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Paul Grobstein's picture

evolution, teleology, complexity, development, and ...

Rich conversation in the G group on Thursday. Some notes of things I want to think more about, for whatever use they might be to others as well ...

It does seem possible to account for observations on biological systems without presuming either a plan or an objective, using the ideas of randomness, differential reproductive success, and the notion that things build on older things. And it further seems possible in these terms to account for apparent "progress" over time, ie for increasing "complexity". It is clearly not the case that the "environment favors complexity", since earlier, "simpler" organisms continue to exist. If one starts "simple", however, one can expect over time that the envelope of "complexity" will get greater, simply because of the random trying out of new things (a "left wall" effect). Increasing "complexity", in this story, is not a "goal" of evolution but rather a consequence of continuing random exploration of possibilities. Evolution does not move toward "complexity" but rather expands the envelope of "complexity" as a by-product of its randomness.

And that, perhaps, provides a basis for better defining what is meant by "simplicity" and "complexity"? "Simple" is that which can be relatively easily/quickly achieved by an evolutionary proccess? "Complex" is that which involves building on simpler things, and therefore takes more time/steps of exploration? How does that relate to our intuitive sense of "complexity", ie made up of more parts and harder to predict/explain? A curious issue that arose in the course of this discussion is whether the increase in the envelope of complexity during evolution can be thought of as "diffusion", ie a process having the same directionality as the second law of thermodynamics, rather than opposite directionality: increasing rather than decreasing "probability". Individual organisms may have greater improbability but the ensemble has greater probability?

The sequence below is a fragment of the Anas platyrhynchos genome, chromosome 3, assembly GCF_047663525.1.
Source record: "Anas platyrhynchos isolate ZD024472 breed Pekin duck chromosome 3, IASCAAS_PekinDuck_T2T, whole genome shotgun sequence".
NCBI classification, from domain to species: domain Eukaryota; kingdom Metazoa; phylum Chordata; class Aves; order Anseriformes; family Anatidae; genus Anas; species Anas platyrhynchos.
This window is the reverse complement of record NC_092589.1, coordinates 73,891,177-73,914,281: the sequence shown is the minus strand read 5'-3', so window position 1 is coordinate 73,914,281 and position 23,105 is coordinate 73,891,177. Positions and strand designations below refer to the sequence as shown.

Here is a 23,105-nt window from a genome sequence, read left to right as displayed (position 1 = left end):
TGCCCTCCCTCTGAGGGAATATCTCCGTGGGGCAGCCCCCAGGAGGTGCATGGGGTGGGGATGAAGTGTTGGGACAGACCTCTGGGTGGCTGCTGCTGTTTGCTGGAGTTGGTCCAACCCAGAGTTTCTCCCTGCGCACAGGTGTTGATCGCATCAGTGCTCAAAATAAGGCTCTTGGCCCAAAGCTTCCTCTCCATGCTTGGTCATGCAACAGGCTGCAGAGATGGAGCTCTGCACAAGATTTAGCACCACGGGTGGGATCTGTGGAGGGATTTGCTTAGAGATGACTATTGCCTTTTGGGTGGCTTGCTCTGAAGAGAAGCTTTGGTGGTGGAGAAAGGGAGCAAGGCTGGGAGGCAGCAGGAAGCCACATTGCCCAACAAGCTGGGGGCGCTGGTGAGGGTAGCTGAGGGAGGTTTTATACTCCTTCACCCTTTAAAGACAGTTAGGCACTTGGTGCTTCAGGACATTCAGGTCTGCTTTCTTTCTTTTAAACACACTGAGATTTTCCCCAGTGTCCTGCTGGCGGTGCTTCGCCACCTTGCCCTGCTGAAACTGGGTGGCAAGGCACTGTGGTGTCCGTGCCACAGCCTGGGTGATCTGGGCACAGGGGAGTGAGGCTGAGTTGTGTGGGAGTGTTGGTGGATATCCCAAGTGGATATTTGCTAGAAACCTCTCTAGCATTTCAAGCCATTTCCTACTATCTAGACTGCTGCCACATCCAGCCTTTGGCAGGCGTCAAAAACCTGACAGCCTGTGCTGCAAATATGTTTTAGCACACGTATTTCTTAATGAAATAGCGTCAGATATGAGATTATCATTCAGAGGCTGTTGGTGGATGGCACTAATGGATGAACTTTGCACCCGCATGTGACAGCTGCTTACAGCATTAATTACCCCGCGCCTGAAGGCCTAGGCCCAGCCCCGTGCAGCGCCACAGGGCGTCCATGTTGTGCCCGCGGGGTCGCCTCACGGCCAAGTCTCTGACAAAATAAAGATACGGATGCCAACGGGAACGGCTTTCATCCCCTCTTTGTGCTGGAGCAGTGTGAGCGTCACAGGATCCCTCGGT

Along these same general lines, it may prove useful to further explore some parallels between biological evolution and biological development (and literature and society?). The development of an individual living organism generally starts out "simple", with a single fertilized egg, and proceeds to a "complexity" (over lots of intermediate steps) involving many different specialized cells in an ordered and interdependent arrangement that is very improbable. Importantly, the specialized cells (essential for the new forms of increased complexity) are in some ways themselves "simpler" than the cell they originated from; they have much more limited generative capabilities being generally unable to give rise to a cellular diversity comparable to that of the fertilized egg. Presumably the same hold for evolution? Bacteria have the capability to give rise to all possible existing organisms, but elephants (and people) probably don't? The same is perhaps so for humans and social organization. A child can become either a biology professor or an english professor. A biology professor can't become an english professor? A novel can give rise to ... more novels but not?

In evolution (and ?) "You can't go home again"? Because change (at least of certain kinds, narrative?) is irreversible? And the brain (or at least part of it) tries to "fool us into non-narrative" understandings? In order to .... ? Because ... ? Itself all being a product of evolution?

Maybe non-narrative things are a way to advance the narrative?, ie non-narrative stories provide the grist from which further narrative stories are created? Just as new species of organisms create the possibility of additional species?






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